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Vuzix Corp. (VUZI): Dismal Business, SEC Inquiry, Habitual Stock Offerings

by Sonya Colberg, Senior Editor - 7/27/2016 11:24:00 AM

Looking through Vuzix (VUZI) eyewear, we see a future clouded by an SEC inquiry, paid promotions, more stock-diluting raises and more investor money thrown down the drain.

Based in West Henrietta, New York, the smart eyewear company targets the consumer, enterprise and entertainment fields.

Executive bullet points for Vuzix include:

1. Company is a glorified stock promotion.

2. Operates a minimal, declining business.

3. Under SEC inquiry.

4. Has nothing to do with Pokémon.

5. Vuzix is a habitual stock seller and we believe another stock-diluting raise is imminent.

Other viewpoints are here. Meanwhile, here are details on the top five reasons that TheStreetSweeper wants to toss out Vuzix and its goofy, not-that-smart eyewear:

*1. May 24: SEC Launches Vuzix Inquiry

On May 24, the Securities and Exchange Commission notified Vuzix that the company is under inquiry.

"On May 24, 2016, we received a letter from the SEC, dated May 19, 2016, notifying the Company that the SEC is conducting an informal inquiry relating to the Company, and requesting that the Company produce certain documents relating to the Company’s internal control over financial reporting. If, in connection with this informal inquiry, the SEC determines to take action against the Company, the Company’s financial position could be adversely affected."

 

On July 6, Vuzix finally mentioned the SEC inquiry. Instead of immediately disclosing this crucial matter in an 8-K, the company waited six weeks to disclose this crucial news near the bottom of its prospectus.

Why? First, let's look at recent events and then we'll put it all together ... Read on ....

*2. Promotion: After The SEC Notification

On June 9 - with the SEC letter in Vuzix' hands but not yet disclosed in filings - professional promoters pushed a video news release promoting a so-called collaborative agreement between Vuzix and an undisclosed party.

(Source: CEOLive)

The CEOLive host quickly mentions that no licensing agreements or technology transfers have happened; but the parties have agreed to work toward a prototype; and that this "big" announcement is really just a follow-on effort - for a tiny company targeting a market crowded by well-resourced companies like Apple (AAPL,$53 billion net income); Google (Alphabet, GOOG, $78 billion revenue) and Nokia (NOK, $13 billion revenue).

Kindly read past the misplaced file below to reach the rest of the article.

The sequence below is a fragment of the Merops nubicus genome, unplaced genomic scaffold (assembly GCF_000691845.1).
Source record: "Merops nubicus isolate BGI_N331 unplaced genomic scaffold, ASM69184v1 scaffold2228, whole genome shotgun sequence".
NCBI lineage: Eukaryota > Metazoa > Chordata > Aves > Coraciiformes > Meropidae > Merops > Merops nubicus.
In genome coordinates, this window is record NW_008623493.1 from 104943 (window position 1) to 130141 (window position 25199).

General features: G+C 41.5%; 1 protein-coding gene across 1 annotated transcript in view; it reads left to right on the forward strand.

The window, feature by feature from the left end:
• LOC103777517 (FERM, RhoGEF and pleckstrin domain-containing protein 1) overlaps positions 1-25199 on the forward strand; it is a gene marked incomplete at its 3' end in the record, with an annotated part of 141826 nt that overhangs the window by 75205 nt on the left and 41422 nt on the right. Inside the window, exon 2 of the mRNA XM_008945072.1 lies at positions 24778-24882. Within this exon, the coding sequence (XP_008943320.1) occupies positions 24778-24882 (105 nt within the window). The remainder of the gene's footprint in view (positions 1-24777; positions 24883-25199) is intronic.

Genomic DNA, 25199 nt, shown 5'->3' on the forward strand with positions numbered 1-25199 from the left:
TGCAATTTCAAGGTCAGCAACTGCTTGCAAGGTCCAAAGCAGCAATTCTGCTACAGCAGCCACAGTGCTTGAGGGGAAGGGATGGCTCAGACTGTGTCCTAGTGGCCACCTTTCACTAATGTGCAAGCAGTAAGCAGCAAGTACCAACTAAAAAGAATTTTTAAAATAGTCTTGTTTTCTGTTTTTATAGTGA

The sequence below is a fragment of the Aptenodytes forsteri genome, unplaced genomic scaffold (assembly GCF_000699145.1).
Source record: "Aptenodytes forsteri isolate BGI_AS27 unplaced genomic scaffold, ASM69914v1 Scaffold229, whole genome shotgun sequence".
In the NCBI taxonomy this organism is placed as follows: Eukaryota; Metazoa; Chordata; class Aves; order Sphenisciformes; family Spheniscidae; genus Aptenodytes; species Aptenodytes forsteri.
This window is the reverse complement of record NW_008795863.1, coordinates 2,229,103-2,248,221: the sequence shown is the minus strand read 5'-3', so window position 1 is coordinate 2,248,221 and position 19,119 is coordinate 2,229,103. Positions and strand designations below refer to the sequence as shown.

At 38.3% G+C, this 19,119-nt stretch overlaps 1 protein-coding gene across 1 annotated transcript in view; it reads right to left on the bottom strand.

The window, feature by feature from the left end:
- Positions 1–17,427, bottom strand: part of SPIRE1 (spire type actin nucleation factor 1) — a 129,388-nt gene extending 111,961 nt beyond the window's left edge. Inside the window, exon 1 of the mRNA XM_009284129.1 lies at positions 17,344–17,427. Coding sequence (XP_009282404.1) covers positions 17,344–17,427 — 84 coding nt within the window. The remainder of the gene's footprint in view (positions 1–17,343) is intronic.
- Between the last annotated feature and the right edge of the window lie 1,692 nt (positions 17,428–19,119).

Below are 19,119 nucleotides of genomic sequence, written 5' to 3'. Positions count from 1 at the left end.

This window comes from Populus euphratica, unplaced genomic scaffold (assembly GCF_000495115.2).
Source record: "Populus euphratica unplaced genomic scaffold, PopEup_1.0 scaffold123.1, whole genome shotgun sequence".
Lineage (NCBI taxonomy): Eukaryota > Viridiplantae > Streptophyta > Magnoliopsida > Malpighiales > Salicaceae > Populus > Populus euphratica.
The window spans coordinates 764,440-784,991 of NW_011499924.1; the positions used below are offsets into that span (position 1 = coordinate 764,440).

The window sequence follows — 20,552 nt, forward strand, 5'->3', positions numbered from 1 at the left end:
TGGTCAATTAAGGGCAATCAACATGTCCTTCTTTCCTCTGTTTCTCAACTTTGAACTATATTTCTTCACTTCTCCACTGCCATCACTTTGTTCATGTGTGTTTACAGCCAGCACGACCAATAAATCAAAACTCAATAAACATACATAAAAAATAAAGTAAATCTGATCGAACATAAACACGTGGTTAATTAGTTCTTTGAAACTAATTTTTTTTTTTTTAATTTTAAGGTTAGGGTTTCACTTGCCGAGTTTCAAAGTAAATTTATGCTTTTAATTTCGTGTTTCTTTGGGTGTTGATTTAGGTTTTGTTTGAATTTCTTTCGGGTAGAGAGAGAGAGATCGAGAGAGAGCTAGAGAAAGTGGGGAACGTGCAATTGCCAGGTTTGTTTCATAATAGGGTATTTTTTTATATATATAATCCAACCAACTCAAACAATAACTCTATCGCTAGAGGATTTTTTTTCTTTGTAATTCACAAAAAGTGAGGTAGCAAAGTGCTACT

So this June promo appears to be an oddly timed regurgitation of an old, small, tenuous deal. Regardless, the information helped fuel the stock rally.

*3. Investors Remain In The Dark

Incredibly, that June 9 promotion hit about two weeks after Vuzix got the SEC inquiry letter. At the time of the promotion, apparently only Vuzix managers knew about the SEC's inquiry.

But investors were in the dark.

Likewise, many investors may not have realized that the company had been struggling and stumbling along since before it ever began selling smart glasses in late 2013. Losses altogether had flown to more than $61 million. Losses last quarter alone hit $3.8 million.

The company also reported dismal losses and gross margins for 2015 versus 2014:

(Source: Company SEC filing)

And Vuzix sales -which were already paltry - have continued to deteriorate:

(Source: Company SEC filing)

Vuzix had about $8.2 million cash at the end of March. It has been blowing through $3.2 million quarterly. So at that rate - and with paltry sales - the company would have been able to operate just past the end of September.

But that promotion did nothing to indicate the company was even close to being on the ropes .... or under SEC inquiry.

*4. Well-Timed: Dilutive Stock Sale, More Needed

So the following month, on July 6, the market was generally naive about Vuzix' true condition. That's when diligent investors first read about the SEC inquiry and also learned the company would have to raise money by selling 1 million shares at $5.75 apiece.

This sale - which company filings say caused "immediate and substantial dilution" of stock held by existing stockholders - offered a temporarily life-sustaining $6 million cash infusion.